Jump to content

Difference Between <div Id> And <div Class>


sunicani
 Share

Recommended Posts

id and class can be used on basically all elements, not only <div>id is an identifier. This means that only a single element can have one with a specific value.A class is an attribute that applies a style to an element. It can also be used to identify several elements that belong to the same "class".In CSS, you access a class with . and an id with #:

#element { somestyle }.className { somestyle }

In Javascript, you can access elements by their ID:

alert(document.getElementById("ID"));

You can access elements by their class name, but you need to look through them:

var i, x = document.getElementsByTagName("*"),str = "";for (i =0; i < x.length; i++) {  if(x[i].className == "className") {	str += x[i].toString();  }}alert(str);

Link to comment
Share on other sites

id and class can be used on basically all elements, not only <div>id is an identifier. This means that only a single element can have one with a specific value.A class is an attribute that applies a style to an element. It can also be used to identify several elements that belong to the same "class".In CSS, you access a class with . and an id with #:
#element { somestyle }.className { somestyle }

In Javascript, you can access elements by their ID:

alert(document.getElementById("ID"));

You can access elements by their class name, but you need to look through them:

var i, x = document.getElementsByTagName("*"),str = "";for (i =0; i < x.length; i++) {  if(x[i].className == "className") {	str += x[i].toString();  }}alert(str);

Yeah! wonderful, thanks, mate!by the way, when it comes to page speed optimization, experts suggested CSS tips herein below,
Use CSS IDs for main elements that show once on the page (header, content, footer, etc).Use classes for everything else.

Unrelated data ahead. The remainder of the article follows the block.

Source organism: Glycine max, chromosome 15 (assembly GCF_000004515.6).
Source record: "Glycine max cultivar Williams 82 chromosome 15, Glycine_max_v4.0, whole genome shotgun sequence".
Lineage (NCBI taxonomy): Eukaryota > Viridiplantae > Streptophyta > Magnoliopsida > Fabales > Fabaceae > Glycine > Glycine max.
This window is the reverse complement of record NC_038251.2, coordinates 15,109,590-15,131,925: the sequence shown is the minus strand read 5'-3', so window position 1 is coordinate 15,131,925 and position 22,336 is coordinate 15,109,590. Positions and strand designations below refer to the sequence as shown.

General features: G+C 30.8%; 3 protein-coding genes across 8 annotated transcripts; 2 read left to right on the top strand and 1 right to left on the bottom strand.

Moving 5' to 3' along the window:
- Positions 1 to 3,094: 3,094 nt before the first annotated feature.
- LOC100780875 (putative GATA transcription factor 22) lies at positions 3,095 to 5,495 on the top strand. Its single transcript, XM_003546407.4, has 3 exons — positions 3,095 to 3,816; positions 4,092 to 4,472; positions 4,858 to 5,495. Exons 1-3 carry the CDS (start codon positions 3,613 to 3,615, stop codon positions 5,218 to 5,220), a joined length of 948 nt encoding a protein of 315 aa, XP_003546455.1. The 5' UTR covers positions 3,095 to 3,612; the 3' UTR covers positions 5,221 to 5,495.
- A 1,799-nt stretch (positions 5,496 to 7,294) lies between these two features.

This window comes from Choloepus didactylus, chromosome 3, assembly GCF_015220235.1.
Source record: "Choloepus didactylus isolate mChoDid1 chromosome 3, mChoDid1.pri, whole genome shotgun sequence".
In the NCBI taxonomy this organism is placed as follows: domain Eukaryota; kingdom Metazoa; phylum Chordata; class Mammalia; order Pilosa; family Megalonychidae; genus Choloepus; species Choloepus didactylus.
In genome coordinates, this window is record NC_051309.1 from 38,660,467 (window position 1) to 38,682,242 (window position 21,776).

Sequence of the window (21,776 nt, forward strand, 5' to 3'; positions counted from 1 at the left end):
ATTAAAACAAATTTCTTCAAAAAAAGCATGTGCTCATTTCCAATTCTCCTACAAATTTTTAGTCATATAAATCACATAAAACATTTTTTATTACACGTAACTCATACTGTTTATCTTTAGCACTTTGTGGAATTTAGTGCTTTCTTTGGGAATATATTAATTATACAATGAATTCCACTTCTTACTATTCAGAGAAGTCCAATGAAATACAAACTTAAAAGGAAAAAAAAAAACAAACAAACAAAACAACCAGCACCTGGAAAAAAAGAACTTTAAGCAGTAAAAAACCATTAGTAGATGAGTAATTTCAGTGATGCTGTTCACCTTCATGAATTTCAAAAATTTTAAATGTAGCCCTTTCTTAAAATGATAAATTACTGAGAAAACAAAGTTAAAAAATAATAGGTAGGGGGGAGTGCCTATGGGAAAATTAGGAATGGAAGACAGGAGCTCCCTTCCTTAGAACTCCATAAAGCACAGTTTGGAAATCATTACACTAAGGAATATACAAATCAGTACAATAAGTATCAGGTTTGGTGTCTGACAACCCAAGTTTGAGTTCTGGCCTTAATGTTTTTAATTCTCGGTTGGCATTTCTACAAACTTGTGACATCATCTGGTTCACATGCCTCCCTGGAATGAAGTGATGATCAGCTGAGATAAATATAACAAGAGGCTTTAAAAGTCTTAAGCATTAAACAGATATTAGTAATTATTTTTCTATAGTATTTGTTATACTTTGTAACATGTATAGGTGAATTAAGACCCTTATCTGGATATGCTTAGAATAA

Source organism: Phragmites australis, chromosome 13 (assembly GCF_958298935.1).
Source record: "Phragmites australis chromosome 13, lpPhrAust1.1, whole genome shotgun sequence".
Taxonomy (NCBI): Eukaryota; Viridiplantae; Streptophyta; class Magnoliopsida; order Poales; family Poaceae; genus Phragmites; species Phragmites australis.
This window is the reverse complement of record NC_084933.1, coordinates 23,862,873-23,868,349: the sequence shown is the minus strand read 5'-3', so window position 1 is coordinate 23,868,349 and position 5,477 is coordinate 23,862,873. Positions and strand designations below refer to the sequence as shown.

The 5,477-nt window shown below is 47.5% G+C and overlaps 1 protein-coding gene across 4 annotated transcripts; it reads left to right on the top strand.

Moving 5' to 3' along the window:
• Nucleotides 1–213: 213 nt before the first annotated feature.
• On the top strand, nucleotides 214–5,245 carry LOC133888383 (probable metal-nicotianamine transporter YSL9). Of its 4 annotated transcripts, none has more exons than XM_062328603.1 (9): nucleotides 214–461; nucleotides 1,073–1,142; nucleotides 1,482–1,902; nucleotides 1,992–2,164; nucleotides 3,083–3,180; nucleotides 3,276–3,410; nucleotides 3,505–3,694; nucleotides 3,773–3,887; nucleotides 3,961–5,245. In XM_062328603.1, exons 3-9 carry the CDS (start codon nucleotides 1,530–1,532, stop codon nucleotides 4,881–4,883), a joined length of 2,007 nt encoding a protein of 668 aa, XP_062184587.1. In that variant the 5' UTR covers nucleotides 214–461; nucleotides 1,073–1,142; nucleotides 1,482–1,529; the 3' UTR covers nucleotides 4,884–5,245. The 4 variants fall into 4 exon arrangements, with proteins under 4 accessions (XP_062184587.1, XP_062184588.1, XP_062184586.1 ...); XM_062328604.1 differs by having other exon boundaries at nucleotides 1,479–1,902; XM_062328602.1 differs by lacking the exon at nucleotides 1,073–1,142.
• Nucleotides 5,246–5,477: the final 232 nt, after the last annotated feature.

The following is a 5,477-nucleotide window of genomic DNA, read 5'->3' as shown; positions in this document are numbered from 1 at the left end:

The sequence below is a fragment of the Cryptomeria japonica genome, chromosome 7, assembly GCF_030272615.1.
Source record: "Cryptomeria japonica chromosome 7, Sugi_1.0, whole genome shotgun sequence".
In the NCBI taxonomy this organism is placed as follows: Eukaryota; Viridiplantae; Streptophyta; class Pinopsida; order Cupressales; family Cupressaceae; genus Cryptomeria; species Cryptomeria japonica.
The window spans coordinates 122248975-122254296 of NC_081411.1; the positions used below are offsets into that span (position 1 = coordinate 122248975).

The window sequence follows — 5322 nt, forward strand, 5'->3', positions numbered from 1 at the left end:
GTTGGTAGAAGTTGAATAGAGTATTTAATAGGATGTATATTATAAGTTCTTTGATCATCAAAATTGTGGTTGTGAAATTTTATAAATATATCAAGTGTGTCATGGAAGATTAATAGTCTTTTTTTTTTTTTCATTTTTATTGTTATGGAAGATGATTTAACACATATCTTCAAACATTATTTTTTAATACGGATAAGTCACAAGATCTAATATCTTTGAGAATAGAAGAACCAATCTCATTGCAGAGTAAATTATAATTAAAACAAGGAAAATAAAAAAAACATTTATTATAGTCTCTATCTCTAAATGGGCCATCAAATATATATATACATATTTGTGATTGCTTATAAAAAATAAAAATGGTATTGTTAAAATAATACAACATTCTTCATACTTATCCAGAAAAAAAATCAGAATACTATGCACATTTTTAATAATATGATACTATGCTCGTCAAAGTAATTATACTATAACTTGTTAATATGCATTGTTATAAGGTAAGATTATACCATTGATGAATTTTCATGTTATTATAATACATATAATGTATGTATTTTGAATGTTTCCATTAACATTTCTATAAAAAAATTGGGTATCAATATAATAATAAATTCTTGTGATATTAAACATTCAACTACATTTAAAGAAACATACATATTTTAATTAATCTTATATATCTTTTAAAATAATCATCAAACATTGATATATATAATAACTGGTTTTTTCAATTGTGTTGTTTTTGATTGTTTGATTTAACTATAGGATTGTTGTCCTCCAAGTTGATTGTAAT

is that reasonable?
Link to comment
Share on other sites

Yes. I use IDs for general layout elements, like header, footer, menu, content and navbar.Use classes for things that repeat often in your document:

<div class="news">  <h3>Title</h3>  <p>Content</p></div>

By the way, try to use as little classes and ids as possible and use descendent selectors instead. Here's an example of something that can be fixed up:

<ul class="menu">  <li class="item"><a class="link"></a></li>  <li class="item"></li>  <li class="item"></li></ul>.menu { padding: 0; }.item { list-style-type: none; }.link { display: block; }.link:hover { background-color: red; }

It would be much better like this:

<ul class="menu">  <li class="item"><a class="link"></a></li>  <li class="item"></li>  <li class="item"></li></ul>.menu { padding: 0; }.menu li { list-style-type: none; }.menu li a { display: block; }.menu li a:hover { background-color: red; }

And then there's the other thing: Don't abuse <div> elements.Look at this:

<div id="content">  <div class="header">About Us</div>  <div class="subheader">The company</div>  <div class="text">Some text</div>  <div class="subheader">Other details</div>  <div class="text">Some text</div>  <div class="contact">Contact us at email@domain.com</div></div>

It would be much better like this:

<div id="content">  <h1>About Us</h1>  <h2>The company</h2>  <p>Some text</p>  <h2>Other details</h2>  <p>Some text</p>  <address>Contact us at email@domain.com</address></div>

Link to comment
Share on other sites

Create an account or sign in to comment

You need to be a member in order to leave a comment

Create an account

Sign up for a new account in our community. It's easy!

Register a new account

Sign in

Already have an account? Sign in here.

Sign In Now
 Share

×
×
  • Create New...